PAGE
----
Ethanol blend in petrol to be raised to 20% in 3 years

It will take effect from April 2023

May 18, 2022 07:10 pm | Updated May 19, 2022 12:09 am IST - NEW DELHI

Photo for representation. File

Photo for representation. File | Photo Credit: AFP

The Union Cabinet on Wednesday approved amendments to the National Policy on Biofuels, 2018, to advance the date by which fuel companies have to increase the percentage of ethanol in petrol to 20%, from 2030 to 2025. The policy of introducing 20% ethanol will take effect from April 1, 2023.

A press statement from the government said the new policy would allow more feed stock for producing biofuel and foster the development of indigenous technologies.

Also read | What is Ethanol-blended petrol? Should we be concerned?

A 2021 report by the NITI Aayog said that “immense benefits” could accrue to the country by 20% ethanol blending by 2025, such as saving ₹30,000 crore of foreign exchange per year, increased energy security, lowered carbon emissions, better air quality, self-reliance, better use of damaged foodgrains, increased farmers’ incomes and greater investment opportunities.

India achieved 9.45% ethanol blending as on March 13, 2022, according to the Ministry of Petroleum and Natural Gas (MoPNG). The Centre projects that this will reach 10% by the end of financial year 2022. The government first announced its plans of advancing the 20% blending target in December 2020.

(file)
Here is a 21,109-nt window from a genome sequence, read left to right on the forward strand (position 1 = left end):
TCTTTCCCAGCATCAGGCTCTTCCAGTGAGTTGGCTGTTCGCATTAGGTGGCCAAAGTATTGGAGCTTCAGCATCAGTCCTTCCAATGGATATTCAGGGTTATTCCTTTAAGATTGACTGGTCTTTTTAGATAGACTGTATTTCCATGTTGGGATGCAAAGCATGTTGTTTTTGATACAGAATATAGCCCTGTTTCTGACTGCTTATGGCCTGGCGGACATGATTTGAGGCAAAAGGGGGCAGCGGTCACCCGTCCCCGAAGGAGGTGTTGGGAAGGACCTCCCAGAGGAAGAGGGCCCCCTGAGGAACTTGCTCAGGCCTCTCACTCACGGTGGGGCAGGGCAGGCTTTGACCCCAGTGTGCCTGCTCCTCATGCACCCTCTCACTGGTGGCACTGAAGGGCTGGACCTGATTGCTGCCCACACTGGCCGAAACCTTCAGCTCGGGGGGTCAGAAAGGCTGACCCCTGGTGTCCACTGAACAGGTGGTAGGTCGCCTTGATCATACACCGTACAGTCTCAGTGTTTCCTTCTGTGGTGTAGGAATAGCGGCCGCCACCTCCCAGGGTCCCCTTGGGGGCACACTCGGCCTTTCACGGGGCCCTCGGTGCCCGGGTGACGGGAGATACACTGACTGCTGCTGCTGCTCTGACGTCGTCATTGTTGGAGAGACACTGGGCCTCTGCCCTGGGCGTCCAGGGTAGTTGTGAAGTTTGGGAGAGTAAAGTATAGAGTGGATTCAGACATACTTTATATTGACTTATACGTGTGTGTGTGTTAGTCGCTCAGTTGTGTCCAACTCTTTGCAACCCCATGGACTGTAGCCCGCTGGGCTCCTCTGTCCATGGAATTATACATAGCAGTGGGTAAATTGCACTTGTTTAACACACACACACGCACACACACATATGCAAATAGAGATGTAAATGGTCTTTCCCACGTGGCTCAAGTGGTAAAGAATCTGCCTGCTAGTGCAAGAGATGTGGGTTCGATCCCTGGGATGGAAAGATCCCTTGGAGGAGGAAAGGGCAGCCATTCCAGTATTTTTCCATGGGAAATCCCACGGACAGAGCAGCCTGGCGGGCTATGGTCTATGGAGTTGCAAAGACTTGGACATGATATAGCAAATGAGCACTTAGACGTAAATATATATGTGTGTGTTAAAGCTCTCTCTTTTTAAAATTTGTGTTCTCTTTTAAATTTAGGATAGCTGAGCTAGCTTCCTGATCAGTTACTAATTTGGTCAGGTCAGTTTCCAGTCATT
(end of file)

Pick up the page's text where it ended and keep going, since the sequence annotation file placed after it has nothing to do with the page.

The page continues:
Impact on engines

A 10% blending of petrol does not require major changes to engines but a 20% blend could require some changes and may even drive up the prices of vehicles. A greater percentage of blending could also mean more land being diverted for water-intensive crops such as sugar cane, which the government currently subsidises.

The NITI Aayog projects an ethanol demand of 10.16 billion litres by 2025, based on the adoption of vehicles. The current ethanol production capacity in India of 4.26 billion litres derives from molasses-based distilleries, and 2.58 billion litres from grain-based distilleries. This is expected to expand to 7.6 billion litres and 7.4 billion litres respectively, and will require six million tonnes of sugar and 16.5 million tonnes of grains per annum by 2025.

The increased allocation of land also puts into question the actual reduction in emissions that blending ethanol with petrol brings about.

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